By JuanJose Ruelas
Pulse Staff Reporter
Students are taking precautions with suspicious activity and are being taught to say something if they see something at Palo Alto College.
The Alamo Colleges Police Department is getting students involved. Fliers around campus provide contact information if something out of the ordinary occurs. If students report a crime or something suspicious, the next one might be prevented.
Corporal Adrianna DeHoyos, campus coordinator for the Alamo Colleges Police Department at Palo Alto College, said, “We only have so many officers on campus. Of course, if everybody is keeping an eye out, we can keep this place safer. So that’s why we say, ‘See something, Say something.’”
Timothy Ramirez, a sophomore Art major at Palo Alto College, said, “I would go to campus police because they are around. There are little posters on the wall that say, ‘See something, Say something,’ so I guess I would call that number.”
Andres Cruz, a graduate and employee at Palo Alto College, said, “I have to report everything suspicious, especially if you see someone messing with a car. Stuff goes missing all the time, and it’s better to say something and ask questions.”
Palo Alto College is making sure everyone is safe by conducting required emergency drills and giving students an alert with an email, text message and a voice call.
In March, students should have received three calls from the police department for a practice drill.
Samantha Esparza, a sophomore Communication major at Palo Alto College, said, “They send me text messages and blow up my phone constantly, so I feel like in an event of an actual emergency, I’m just going to ignore it.”
Some students ignore the alerts because of how frequently Palo Alto College does their practice emergency drills. If an emergency did happen and students are trying to hide but their phone goes off with an alert from PAC, is this safe or not?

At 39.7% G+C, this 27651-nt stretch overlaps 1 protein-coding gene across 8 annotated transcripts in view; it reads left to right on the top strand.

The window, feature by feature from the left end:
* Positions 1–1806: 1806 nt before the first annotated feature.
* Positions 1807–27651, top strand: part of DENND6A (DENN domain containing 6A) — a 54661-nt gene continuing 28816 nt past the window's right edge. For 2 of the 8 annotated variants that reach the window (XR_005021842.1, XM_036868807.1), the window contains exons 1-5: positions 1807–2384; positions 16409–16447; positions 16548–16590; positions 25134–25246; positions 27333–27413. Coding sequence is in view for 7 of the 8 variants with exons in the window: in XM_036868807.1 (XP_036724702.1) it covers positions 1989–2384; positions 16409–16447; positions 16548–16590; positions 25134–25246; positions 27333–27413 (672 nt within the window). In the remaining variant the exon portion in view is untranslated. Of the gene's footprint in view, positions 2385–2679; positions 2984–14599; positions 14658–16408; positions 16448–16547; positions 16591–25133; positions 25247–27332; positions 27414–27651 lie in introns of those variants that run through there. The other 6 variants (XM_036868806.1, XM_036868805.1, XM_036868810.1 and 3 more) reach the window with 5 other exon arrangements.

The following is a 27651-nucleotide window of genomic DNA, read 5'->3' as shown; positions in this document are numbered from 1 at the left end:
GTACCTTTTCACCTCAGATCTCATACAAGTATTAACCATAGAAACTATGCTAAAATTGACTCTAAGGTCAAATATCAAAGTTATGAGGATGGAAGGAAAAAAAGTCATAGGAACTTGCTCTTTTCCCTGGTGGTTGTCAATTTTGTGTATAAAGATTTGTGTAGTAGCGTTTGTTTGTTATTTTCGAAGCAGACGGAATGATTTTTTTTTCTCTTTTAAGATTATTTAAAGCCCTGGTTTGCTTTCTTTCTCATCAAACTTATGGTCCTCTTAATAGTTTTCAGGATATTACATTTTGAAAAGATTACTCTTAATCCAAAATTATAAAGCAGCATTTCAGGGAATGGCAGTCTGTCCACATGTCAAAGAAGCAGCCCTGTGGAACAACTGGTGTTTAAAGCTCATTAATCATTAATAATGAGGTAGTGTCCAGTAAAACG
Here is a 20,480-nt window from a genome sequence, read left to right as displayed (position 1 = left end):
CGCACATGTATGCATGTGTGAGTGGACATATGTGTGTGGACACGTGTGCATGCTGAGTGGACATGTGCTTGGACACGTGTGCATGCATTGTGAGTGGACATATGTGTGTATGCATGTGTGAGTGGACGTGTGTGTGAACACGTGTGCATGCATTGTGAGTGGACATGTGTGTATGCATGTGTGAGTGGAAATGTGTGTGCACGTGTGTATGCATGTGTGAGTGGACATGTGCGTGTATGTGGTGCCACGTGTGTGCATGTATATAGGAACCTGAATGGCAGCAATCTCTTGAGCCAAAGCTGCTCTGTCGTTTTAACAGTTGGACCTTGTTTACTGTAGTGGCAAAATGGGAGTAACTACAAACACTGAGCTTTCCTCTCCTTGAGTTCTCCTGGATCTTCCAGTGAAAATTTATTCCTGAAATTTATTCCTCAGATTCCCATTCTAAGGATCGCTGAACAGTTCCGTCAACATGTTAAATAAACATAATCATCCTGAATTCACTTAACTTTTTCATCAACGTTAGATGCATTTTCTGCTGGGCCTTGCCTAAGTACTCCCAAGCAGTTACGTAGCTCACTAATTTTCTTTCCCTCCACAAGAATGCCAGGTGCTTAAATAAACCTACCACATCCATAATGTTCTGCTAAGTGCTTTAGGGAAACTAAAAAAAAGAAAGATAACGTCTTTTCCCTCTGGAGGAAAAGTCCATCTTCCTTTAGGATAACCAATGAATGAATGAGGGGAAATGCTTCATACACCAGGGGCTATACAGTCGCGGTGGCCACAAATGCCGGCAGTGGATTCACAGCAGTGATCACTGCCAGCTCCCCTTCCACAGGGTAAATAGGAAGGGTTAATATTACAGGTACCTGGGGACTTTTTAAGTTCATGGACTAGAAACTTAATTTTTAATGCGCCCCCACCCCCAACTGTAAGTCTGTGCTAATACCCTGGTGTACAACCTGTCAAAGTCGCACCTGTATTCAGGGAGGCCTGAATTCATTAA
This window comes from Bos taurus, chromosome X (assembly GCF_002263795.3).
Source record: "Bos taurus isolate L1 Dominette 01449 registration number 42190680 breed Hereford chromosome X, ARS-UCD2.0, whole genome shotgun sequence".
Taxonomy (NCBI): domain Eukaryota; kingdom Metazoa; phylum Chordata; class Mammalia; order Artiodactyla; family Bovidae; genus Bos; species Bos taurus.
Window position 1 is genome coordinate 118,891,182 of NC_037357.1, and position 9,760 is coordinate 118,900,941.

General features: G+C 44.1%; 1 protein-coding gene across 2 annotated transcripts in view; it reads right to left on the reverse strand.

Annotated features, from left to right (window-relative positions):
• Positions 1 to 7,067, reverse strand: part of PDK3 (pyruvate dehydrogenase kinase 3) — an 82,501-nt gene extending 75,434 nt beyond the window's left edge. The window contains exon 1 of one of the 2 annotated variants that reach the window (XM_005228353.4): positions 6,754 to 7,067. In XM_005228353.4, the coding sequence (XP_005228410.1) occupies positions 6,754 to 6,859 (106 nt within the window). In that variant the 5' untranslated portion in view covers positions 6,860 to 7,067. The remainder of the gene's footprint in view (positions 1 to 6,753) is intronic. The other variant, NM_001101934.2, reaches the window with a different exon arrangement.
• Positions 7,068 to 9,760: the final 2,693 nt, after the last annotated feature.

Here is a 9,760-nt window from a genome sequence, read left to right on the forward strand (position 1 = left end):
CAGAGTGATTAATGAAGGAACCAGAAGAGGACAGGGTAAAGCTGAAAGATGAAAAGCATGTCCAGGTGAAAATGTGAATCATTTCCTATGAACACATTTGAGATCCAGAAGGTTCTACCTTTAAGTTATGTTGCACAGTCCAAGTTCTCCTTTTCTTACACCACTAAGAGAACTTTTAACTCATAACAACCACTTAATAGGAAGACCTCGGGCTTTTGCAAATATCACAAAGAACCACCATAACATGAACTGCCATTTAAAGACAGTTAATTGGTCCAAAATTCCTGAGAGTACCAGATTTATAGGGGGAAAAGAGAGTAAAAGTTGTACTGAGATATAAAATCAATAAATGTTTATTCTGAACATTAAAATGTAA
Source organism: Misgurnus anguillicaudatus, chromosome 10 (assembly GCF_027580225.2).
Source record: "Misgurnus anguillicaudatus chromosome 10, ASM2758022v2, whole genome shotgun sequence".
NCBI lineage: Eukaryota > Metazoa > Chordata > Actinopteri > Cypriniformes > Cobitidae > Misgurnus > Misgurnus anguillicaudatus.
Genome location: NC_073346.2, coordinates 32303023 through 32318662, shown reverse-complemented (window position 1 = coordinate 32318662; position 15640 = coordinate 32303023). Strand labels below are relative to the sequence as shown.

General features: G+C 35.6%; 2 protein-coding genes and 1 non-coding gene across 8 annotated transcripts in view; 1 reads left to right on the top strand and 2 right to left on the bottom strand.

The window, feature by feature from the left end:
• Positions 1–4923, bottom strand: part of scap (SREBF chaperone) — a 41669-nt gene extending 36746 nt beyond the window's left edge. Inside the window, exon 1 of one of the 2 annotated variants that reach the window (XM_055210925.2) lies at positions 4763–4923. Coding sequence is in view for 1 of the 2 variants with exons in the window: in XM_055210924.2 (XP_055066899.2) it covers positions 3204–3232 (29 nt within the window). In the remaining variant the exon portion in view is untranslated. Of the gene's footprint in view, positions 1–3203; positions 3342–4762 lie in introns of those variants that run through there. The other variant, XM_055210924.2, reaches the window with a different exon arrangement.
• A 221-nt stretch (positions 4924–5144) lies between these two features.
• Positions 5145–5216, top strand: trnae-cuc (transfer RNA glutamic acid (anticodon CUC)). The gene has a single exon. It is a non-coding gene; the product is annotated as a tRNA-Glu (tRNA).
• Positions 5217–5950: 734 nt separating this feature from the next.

“You would think students would want to be notified. Hey this is a drill, okay it’s a drill. And when they tell you, ‘This is not a drill! Take cover!’ They will tell you what to do,” said DeHoyos.
Jose Juan Flores III, a graduate and employee at Palo Alto College, said, “If you don’t test anything out, how do you expect it to even work? You never know if it’s going to fail or not and once it does, you can fix those problems.”
For students who are not receiving these emergency notifications and want to be in the loop, you must update your contact information in ACES.
Students must login into their ACES and click on the My Page tab. Personal Information is in a box on the bottom left corner. There, you may update your contact information including email, phone numbers and emergency contacts.
DeHoyos wants to remind students to be careful about walking around with earphones and to be aware of your surroundings. Have your keys in your hands for protection and always fight back. Do what you must to get someone else’s attention so they can provide help.
With everything that is going on in the United States, like the Stoneman Douglas High School shooting in Florida, Palo Alto College and the Alamo Colleges Police Department are trying their best to protect their students and prevent any future emergencies.
PAC’s campus actually is the safest in district. If you see something, say something! Contact the police department immediately whenever you see or hear something suspicious or unusual. For Non-Emergencies, call (210) 485-0099 and for Emergencies, call (210) 485-0911.